10 Employment Screening Pitfalls to Avoid

Pre-employment background checks are one of the most important tools available to employers in the hiring process. Background checks can provide valuable information that can either reinforce a decision to hire a top candidate, or make you reconsider whether a candidate is the best person for the role.

However, if you are relying on background checks, be aware of the following pitfalls that could cause an employer to miss a record, mis-identify a candidate, or put an employer at risk of lawsuits or violations of federal, state or local laws:

1. Failing to search all jurisdictions

Request information from candidates about their addresses for a set period of time (7 years is common), and then use that information to search records for those jurisdictions. If you only check background based on a candidate’s current address, you may miss records for activity that occurred when a candidate lived elsewhere.

2. Not obtaining accurate and full identifiers for candidates

Failing to enter a middle initial or middle name, or transposing digits for a candidate’s date of birth can result in either missed information, or in “false positives” by returning information about someone other than your candidate. By obtaining and submitting accurate information about your candidate, you can be more confident that the information returned will be accurate, complete, and specific to your candidate.

3. Failing to obtain required FCRA consent form

Federal law says that before conducting a background check, an employer must both notify the applicant of their intention to run the background check, and obtain the employee’s consent before doing so. This permission cannot be part of the application form itself; it must be a separate, stand-alone authorization document that makes it very clear the employer may use the results of the background check in the hiring decision.

4. Conducting searches that don’t match the role you are filling

The purpose of running a background check is to help you, as the employer, identify whether or not a candidate will be a good fit for a specific role. So, make sure the specific searches included in your background check are applicable to that role and will help you with your decision. For example, if you are hiring a driver, you will want to make sure their driving history is included in the screen. When hiring someone to work with the elderly or with children, checking the sex offender registry will be important. When you choose to work with VerifyProtect.com, we will help you tailor your screening process to your employment needs.

5. Not screening consistently

If you have a candidate from another state but are tempted to skip that state’s background check because it is too expensive, think again. Skipping the check could be grounds for a candidate to bring a discrimination lawsuit against you claiming that you screened them but failed to screen the out-of-state candidate because you were discriminating on the basis of a protected characteristic. Even though cost may have been the actual reason you skipped the check for one candidate, you don’t want to have to defend yourself in court against such a suit. A best practice is to outline, in your internal policies and procedures, at what point you will run pre-employment background checks on candidates, and then run them on everyone when they get to that point in the hiring funnel.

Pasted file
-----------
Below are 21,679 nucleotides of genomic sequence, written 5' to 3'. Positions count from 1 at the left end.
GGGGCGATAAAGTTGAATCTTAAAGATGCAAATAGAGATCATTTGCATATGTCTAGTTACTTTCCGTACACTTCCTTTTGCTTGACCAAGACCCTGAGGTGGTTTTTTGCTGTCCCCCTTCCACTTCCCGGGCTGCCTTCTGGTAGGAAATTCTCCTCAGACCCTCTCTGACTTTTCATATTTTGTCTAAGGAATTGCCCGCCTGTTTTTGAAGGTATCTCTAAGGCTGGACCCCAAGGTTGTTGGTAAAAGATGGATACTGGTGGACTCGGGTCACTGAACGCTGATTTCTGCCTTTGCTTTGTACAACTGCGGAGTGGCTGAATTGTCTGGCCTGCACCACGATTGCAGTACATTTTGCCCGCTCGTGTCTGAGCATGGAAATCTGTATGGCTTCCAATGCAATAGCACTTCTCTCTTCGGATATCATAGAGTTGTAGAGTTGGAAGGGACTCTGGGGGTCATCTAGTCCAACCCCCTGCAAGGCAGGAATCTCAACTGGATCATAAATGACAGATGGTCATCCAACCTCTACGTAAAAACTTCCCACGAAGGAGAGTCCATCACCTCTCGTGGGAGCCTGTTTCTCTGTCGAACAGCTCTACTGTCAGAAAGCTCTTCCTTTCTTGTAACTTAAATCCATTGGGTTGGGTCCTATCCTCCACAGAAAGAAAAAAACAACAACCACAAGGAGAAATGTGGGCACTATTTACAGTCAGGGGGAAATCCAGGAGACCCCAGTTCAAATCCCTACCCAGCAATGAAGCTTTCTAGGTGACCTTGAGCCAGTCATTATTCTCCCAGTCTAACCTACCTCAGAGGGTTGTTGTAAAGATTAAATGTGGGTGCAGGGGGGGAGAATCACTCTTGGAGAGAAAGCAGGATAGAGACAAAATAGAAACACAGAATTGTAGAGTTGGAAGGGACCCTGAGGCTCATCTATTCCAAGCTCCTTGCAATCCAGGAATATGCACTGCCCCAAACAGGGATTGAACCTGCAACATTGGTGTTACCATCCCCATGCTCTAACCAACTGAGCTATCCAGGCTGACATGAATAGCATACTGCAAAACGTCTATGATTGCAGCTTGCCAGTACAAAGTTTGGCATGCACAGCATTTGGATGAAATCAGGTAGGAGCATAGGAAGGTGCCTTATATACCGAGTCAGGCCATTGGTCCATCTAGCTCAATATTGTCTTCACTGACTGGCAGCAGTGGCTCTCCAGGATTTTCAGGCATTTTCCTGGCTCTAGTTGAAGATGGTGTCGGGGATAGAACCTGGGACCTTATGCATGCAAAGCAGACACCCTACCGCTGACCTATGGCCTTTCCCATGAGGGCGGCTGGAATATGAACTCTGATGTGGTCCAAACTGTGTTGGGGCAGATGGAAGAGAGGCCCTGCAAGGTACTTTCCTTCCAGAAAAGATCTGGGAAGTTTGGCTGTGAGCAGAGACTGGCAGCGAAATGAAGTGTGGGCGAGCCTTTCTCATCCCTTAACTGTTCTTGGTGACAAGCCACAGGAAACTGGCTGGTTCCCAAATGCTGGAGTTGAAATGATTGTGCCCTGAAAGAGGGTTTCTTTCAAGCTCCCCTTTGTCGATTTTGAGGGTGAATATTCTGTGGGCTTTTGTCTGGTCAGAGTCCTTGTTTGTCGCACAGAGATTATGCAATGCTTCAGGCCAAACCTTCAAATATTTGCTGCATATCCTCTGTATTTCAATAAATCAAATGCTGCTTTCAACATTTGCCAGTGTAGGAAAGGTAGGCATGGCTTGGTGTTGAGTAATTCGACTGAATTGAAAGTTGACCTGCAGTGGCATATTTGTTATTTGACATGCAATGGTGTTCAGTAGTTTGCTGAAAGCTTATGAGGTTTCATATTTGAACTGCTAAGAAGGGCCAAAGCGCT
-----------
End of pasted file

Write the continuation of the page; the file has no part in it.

6. Obtaining too much information

Yes, there is such a thing as TMI in the employment world. Some states restrict access to credit reports for employment purposes; even in a state that doesn’t restrict the use of credit reports, getting this information may be unnecessary for certain positions. Make sure the information you are receiving has a connection to the job. Consult with legal counsel about what is allowable within your state and industry.

7. Making decisions based on arrest records only

Remember that arrest records are just that; records of arrest. By themselves, they are not proof of illegal activity. Remember that the arrested person is innocent until proven guilty. Many arrest records are also incomplete or inaccurate. If using arrest records as a factor in a hiring decision, consider whether the conduct relates to the job and, if so, whether the conduct makes your candidate unsuitable for the job.

8. Failing to provide a pre-adverse action notice

While employers may use information obtained in background checks as part of the screening process, they are also required to provide notice to a candidate when information arises that could negatively affect the candidate’s chances for the job. The candidate then should be provided with a reasonable time to dispute the charges.

9. Failing to provide notice of adverse actions

When you make a decision not to hire a candidate because of information found during their background check, you must provide information to the applicant about your decision, including the applicant’s right to obtain a copy of the report.

10. Not using a reputable screener/service to conduct pre-employment background checks

One place to start with this is making sure the provider you are considering using is a member of the National Association of Professional Background Screeners (NAPBS.)

Please note that while we hope this information has provided some helpful guidance about things to avoid in the background check process, it is not intended as legal advice. Always consult with legal counsel when it comes to specific legalities of hiring and screening practices in your industry, and in your state.

To learn more, contact VerifyProtect.com today, and discover why we have been a leader in pre-employment screenings for companies large and small since 1988.